Though most frequently involved in free-form, free jazz, and experimental rock projects, Chris Schlarb does not have an easily defined career. Hailing from Southern California, Schlarb is a musician, writer, and producer, as well as the founder and owner of Sounds Are Active, a label specializing in progressive jazz, experimental, and electronic music. Schlarb is also a frequent collaborator, working with Sufjan Stevens, Ikie Owens, Lynn Johnston, and Castanets, among others. In 1999, Schlarb co-founded a free-form group with Orlando Greenhill and Steve Richardson called Create (!). The ensemble, which has grown to become a collective of over 50 musicians, performs at jazz festivals and also hosts Create (!) workshops throughout Los Angeles County. Four years later, Schlarb created and curated NOTICE, a series of improvisational performances that attempted to combine jazz, electronic, classical, noise rock, hip-hop, and other modern music.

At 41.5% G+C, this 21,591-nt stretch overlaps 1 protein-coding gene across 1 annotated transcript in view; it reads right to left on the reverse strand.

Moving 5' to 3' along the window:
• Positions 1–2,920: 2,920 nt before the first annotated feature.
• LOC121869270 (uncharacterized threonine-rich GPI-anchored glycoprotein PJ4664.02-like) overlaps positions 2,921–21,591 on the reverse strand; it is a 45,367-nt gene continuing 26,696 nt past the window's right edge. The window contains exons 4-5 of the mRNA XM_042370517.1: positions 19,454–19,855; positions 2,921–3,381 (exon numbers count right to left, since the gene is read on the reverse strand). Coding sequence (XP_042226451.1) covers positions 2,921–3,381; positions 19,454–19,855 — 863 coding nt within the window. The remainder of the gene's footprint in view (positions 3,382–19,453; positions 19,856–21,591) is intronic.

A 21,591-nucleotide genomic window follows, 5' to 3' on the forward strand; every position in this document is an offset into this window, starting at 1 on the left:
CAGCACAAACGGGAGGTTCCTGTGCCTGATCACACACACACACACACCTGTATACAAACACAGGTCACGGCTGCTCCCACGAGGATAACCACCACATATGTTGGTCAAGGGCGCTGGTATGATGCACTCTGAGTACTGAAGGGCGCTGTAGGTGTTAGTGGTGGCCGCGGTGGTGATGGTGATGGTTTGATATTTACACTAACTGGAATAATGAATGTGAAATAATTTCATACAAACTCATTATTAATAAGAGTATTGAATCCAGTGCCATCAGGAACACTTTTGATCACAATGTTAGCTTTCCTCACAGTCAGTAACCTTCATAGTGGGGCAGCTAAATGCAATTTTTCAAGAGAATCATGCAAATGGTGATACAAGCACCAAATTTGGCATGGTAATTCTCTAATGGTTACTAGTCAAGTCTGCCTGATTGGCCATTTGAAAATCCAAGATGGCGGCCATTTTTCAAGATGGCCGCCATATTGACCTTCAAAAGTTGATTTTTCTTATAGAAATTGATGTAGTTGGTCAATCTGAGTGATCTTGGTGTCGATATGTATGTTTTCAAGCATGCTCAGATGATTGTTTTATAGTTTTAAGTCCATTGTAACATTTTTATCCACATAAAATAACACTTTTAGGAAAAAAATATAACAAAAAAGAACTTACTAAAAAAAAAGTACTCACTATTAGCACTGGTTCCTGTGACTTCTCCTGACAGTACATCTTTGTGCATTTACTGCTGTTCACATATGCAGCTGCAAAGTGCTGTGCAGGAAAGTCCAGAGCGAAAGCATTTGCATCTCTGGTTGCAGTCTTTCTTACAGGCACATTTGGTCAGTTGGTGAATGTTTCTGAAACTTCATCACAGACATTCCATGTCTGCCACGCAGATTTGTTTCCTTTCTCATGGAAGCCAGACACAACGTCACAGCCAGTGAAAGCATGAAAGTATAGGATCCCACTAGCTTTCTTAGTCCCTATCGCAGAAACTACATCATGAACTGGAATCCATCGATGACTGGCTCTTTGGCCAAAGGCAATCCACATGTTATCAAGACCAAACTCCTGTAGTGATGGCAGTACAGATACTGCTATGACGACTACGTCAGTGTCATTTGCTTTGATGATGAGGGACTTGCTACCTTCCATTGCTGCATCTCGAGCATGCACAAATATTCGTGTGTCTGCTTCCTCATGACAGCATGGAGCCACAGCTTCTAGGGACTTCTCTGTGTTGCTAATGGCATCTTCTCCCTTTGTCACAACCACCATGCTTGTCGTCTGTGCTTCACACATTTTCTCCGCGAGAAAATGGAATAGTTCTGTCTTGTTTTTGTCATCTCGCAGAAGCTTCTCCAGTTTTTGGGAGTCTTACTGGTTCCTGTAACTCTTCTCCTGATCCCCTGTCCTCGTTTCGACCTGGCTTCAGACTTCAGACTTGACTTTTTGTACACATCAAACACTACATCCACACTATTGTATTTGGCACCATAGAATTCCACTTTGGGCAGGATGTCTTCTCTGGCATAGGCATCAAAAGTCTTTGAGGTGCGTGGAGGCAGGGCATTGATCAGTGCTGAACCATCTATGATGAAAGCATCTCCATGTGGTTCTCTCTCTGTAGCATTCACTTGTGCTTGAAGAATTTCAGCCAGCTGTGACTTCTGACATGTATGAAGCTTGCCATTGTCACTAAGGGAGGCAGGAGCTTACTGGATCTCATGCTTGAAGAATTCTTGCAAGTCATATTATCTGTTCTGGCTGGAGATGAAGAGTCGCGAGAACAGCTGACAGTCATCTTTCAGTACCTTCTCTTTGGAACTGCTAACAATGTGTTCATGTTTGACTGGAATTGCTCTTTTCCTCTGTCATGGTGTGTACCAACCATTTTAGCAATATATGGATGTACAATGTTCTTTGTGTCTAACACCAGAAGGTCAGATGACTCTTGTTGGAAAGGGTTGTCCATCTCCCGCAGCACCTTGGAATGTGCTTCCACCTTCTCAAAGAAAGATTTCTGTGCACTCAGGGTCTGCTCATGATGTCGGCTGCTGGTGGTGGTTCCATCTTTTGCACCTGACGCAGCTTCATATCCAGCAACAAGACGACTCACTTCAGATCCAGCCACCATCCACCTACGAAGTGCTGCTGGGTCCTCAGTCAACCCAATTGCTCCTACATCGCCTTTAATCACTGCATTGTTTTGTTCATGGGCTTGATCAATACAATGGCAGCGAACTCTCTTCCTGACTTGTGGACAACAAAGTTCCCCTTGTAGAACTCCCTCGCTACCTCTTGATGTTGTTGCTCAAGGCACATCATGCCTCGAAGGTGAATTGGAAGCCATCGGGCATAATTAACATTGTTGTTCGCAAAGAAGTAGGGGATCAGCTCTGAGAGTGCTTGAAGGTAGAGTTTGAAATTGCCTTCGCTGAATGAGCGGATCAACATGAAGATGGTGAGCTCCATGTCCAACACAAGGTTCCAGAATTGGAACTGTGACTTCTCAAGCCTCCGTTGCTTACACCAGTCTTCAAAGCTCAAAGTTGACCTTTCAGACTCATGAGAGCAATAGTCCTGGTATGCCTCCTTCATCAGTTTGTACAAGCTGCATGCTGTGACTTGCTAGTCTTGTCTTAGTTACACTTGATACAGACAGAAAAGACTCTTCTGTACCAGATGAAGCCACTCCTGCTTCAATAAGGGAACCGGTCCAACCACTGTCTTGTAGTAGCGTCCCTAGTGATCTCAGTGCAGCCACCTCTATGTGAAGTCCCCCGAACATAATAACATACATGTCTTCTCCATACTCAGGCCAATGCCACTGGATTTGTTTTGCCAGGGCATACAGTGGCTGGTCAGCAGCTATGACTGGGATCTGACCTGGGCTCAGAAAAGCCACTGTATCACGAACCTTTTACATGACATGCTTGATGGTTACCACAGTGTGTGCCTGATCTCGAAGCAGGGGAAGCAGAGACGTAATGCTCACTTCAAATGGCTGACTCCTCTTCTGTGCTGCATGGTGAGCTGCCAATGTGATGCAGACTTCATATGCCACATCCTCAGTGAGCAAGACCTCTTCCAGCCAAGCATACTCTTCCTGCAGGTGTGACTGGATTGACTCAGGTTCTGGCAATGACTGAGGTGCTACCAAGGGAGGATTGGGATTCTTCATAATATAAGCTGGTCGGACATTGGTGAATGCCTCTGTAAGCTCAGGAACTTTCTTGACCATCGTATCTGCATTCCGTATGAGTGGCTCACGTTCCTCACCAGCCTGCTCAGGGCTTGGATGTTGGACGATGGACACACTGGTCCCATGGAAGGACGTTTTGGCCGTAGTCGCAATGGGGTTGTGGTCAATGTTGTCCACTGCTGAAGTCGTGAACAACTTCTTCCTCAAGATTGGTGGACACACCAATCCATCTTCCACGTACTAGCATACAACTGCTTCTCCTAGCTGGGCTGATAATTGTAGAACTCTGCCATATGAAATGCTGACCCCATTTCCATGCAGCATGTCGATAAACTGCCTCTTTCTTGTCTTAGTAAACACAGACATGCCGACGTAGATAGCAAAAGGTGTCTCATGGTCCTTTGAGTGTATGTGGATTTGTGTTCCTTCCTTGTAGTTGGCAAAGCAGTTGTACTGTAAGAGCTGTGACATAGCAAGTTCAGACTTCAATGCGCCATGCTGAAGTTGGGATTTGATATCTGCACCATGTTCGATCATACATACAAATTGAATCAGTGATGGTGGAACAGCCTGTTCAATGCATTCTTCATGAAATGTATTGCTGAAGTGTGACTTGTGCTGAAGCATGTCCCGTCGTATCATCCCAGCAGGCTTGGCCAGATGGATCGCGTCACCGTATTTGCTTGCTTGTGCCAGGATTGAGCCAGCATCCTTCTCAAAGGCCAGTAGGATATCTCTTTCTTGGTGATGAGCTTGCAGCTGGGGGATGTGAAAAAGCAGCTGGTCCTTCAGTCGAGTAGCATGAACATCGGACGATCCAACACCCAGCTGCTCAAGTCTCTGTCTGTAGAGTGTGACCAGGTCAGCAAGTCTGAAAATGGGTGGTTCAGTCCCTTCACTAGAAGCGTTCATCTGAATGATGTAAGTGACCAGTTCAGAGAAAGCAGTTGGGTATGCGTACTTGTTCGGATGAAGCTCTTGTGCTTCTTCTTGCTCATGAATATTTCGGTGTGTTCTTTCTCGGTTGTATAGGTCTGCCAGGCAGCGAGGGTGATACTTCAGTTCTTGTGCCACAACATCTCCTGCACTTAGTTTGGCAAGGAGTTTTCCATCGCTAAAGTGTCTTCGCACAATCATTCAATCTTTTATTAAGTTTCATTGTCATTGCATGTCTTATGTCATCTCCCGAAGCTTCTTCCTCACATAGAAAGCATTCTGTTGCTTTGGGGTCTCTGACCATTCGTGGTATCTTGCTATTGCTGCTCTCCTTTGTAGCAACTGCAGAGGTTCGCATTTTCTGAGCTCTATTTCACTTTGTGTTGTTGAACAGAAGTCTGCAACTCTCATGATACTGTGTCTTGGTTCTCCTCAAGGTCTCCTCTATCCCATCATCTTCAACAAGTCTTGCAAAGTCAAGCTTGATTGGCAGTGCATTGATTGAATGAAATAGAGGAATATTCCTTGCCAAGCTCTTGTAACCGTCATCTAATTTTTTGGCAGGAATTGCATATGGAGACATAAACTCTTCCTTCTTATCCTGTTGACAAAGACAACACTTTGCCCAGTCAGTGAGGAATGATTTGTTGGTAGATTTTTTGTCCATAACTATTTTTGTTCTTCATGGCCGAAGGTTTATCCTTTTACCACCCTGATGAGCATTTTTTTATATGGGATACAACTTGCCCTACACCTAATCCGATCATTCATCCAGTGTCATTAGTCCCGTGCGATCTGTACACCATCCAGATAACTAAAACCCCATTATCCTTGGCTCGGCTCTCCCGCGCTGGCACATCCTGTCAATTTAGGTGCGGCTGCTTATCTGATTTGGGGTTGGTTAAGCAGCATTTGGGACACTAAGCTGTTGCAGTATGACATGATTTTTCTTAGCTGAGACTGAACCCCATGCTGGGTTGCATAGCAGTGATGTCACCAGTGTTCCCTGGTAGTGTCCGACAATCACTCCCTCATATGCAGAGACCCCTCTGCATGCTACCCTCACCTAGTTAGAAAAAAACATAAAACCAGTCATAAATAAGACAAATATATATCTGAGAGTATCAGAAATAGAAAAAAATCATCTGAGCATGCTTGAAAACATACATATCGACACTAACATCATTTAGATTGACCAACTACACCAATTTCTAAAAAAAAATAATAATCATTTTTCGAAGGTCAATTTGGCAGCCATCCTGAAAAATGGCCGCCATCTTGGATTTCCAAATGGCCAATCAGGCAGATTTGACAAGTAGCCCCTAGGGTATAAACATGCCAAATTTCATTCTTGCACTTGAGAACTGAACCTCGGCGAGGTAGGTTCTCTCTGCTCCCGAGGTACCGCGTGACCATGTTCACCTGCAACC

After the last NOTICE production in 2004, Schlarb turned his attention to performing and collaborating with two installation artists, Megan and Murray McMillan, for an event called 27 Acknowledged and Sanctioned People. During the same year, he joined Tom Steck to form I Heart Lung, a free jazz outfit that toured the United States with Castanets and Wooden Wand & the Vanishing Voice in 2005. In addition to his work with I Heart Lung in 2005, Schlarb also released a solo album, Ideas Without Numbers, under the name Xn. Schlarb would also go on to expand his résumé in 2006 when he produced and released 40 BANDS/80 MINUTES, a documentary about Los Angeles' underground experimental rock scene directed by Sean Carnage. In 2007, I Heart Lung released their first full-length album, Interoceans; Schlarb released his second solo album (though the first under his real name), Twilight & Ghost Stories, the same year. In 2010 he gathered together a 29-musician ensemble to do his bidding on the ambitious Psychic Temple album. Schlarb cited Bill Laswell's collective group Material as his inspiration for bringing together unlikely combinations of musicians such as legendary punk bassist Mike Watt and ethereal experimental vocalist Juliana Barwick to work together on his long-form compositions. He followed in 2013 with Psychic Temple II, a more pop-friendly follow-up that included covers of Joe Jackson, Frank Zappa, and Brian Wilson scattered among his original works. In 2014, the comparatively subdued Making the Saint, appeared, an album of drony guitar meditations recorded in a remote cabin. ~ Katherine Fulton, Rovi